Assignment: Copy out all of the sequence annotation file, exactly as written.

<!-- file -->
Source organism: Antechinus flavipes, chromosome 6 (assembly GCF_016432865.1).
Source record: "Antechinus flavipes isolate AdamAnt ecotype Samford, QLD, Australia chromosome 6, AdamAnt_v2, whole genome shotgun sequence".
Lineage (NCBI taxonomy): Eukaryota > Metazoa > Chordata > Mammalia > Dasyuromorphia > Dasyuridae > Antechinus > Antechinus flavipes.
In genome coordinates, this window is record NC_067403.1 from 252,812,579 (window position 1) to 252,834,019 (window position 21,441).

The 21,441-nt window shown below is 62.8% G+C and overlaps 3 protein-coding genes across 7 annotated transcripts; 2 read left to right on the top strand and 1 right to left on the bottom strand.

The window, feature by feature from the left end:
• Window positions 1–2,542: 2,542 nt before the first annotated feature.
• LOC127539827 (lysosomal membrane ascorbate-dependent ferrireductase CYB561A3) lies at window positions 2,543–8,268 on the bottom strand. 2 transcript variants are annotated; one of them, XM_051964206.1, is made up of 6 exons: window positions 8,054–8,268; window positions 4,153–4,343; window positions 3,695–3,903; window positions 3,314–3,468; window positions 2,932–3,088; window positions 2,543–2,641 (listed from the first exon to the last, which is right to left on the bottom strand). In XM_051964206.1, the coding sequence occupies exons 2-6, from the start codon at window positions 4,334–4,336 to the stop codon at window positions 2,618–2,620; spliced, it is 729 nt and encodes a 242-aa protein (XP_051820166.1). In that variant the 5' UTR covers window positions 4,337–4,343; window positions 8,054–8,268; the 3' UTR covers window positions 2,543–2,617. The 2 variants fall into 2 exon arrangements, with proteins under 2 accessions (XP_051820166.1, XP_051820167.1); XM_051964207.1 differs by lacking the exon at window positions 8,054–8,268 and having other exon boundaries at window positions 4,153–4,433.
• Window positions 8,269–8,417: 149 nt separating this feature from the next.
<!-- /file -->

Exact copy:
Source organism: Antechinus flavipes, chromosome 6 (assembly GCF_016432865.1).
Source record: "Antechinus flavipes isolate AdamAnt ecotype Samford, QLD, Australia chromosome 6, AdamAnt_v2, whole genome shotgun sequence".
Lineage (NCBI taxonomy): Eukaryota > Metazoa > Chordata > Mammalia > Dasyuromorphia > Dasyuridae > Antechinus > Antechinus flavipes.
In genome coordinates, this window is record NC_067403.1 from 252,812,579 (window position 1) to 252,834,019 (window position 21,441).

The 21,441-nt window shown below is 62.8% G+C and overlaps 3 protein-coding genes across 7 annotated transcripts; 2 read left to right on the top strand and 1 right to left on the bottom strand.

The window, feature by feature from the left end:
• Window positions 1–2,542: 2,542 nt before the first annotated feature.
• LOC127539827 (lysosomal membrane ascorbate-dependent ferrireductase CYB561A3) lies at window positions 2,543–8,268 on the bottom strand. 2 transcript variants are annotated; one of them, XM_051964206.1, is made up of 6 exons: window positions 8,054–8,268; window positions 4,153–4,343; window positions 3,695–3,903; window positions 3,314–3,468; window positions 2,932–3,088; window positions 2,543–2,641 (listed from the first exon to the last, which is right to left on the bottom strand). In XM_051964206.1, the coding sequence occupies exons 2-6, from the start codon at window positions 4,334–4,336 to the stop codon at window positions 2,618–2,620; spliced, it is 729 nt and encodes a 242-aa protein (XP_051820166.1). In that variant the 5' UTR covers window positions 4,337–4,343; window positions 8,054–8,268; the 3' UTR covers window positions 2,543–2,617. The 2 variants fall into 2 exon arrangements, with proteins under 2 accessions (XP_051820166.1, XP_051820167.1); XM_051964207.1 differs by lacking the exon at window positions 8,054–8,268 and having other exon boundaries at window positions 4,153–4,433.
• Window positions 8,269–8,417: 149 nt separating this feature from the next.